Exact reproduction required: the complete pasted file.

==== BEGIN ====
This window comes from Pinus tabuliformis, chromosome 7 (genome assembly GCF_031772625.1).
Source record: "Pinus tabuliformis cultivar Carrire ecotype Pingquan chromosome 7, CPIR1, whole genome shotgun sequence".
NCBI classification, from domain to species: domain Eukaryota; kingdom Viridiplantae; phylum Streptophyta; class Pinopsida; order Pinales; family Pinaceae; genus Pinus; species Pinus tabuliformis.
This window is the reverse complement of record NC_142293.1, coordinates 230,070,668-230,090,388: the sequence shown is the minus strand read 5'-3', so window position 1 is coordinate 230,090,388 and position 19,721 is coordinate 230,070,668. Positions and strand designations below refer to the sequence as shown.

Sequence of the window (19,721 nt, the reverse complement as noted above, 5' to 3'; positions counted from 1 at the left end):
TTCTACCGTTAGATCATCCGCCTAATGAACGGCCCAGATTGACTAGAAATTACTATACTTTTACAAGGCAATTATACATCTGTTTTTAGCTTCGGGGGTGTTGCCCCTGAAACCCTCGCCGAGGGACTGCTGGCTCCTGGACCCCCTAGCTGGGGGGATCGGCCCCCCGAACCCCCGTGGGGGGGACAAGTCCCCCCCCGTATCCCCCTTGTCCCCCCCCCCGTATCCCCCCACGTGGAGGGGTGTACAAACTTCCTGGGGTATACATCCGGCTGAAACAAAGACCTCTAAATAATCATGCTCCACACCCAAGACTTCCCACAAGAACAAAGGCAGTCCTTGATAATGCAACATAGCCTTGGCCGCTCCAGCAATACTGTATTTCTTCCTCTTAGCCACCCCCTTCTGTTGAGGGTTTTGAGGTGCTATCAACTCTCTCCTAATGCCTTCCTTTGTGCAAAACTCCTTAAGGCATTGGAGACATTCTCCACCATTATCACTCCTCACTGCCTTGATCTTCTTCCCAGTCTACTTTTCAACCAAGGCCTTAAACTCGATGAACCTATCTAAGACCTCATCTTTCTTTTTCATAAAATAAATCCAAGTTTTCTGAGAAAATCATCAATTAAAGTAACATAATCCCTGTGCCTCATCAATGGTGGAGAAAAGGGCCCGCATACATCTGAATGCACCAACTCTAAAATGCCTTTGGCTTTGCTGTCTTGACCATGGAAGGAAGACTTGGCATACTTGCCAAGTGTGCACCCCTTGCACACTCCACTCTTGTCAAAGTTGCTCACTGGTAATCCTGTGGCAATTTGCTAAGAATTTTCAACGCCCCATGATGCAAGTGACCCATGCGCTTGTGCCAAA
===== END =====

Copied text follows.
This window comes from Pinus tabuliformis, chromosome 7 (genome assembly GCF_031772625.1).
Source record: "Pinus tabuliformis cultivar Carrire ecotype Pingquan chromosome 7, CPIR1, whole genome shotgun sequence".
NCBI classification, from domain to species: domain Eukaryota; kingdom Viridiplantae; phylum Streptophyta; class Pinopsida; order Pinales; family Pinaceae; genus Pinus; species Pinus tabuliformis.
This window is the reverse complement of record NC_142293.1, coordinates 230,070,668-230,090,388: the sequence shown is the minus strand read 5'-3', so window position 1 is coordinate 230,090,388 and position 19,721 is coordinate 230,070,668. Positions and strand designations below refer to the sequence as shown.

Sequence of the window (19,721 nt, the reverse complement as noted above, 5' to 3'; positions counted from 1 at the left end):
TTCTACCGTTAGATCATCCGCCTAATGAACGGCCCAGATTGACTAGAAATTACTATACTTTTACAAGGCAATTATACATCTGTTTTTAGCTTCGGGGGTGTTGCCCCTGAAACCCTCGCCGAGGGACTGCTGGCTCCTGGACCCCCTAGCTGGGGGGATCGGCCCCCCGAACCCCCGTGGGGGGGACAAGTCCCCCCCCGTATCCCCCTTGTCCCCCCCCCCGTATCCCCCCACGTGGAGGGGTGTACAAACTTCCTGGGGTATACATCCGGCTGAAACAAAGACCTCTAAATAATCATGCTCCACACCCAAGACTTCCCACAAGAACAAAGGCAGTCCTTGATAATGCAACATAGCCTTGGCCGCTCCAGCAATACTGTATTTCTTCCTCTTAGCCACCCCCTTCTGTTGAGGGTTTTGAGGTGCTATCAACTCTCTCCTAATGCCTTCCTTTGTGCAAAACTCCTTAAGGCATTGGAGACATTCTCCACCATTATCACTCCTCACTGCCTTGATCTTCTTCCCAGTCTACTTTTCAACCAAGGCCTTAAACTCGATGAACCTATCTAAGACCTCATCTTTCTTTTTCATAAAATAAATCCAAGTTTTCTGAGAAAATCATCAATTAAAGTAACATAATCCCTGTGCCTCATCAATGGTGGAGAAAAGGGCCCGCATACATCTGAATGCACCAACTCTAAAATGCCTTTGGCTTTGCTGTCTTGACCATGGAAGGAAGACTTGGCATACTTGCCAAGTGTGCACCCCTTGCACACTCCACTCTTGTCAAAGTTGCTCACTGGTAATCCTGTGGCAATTTGCTAAGAATTTTCAACGCCCCATGATGCAAGTGACCCATGCGCTTGTGCCAAA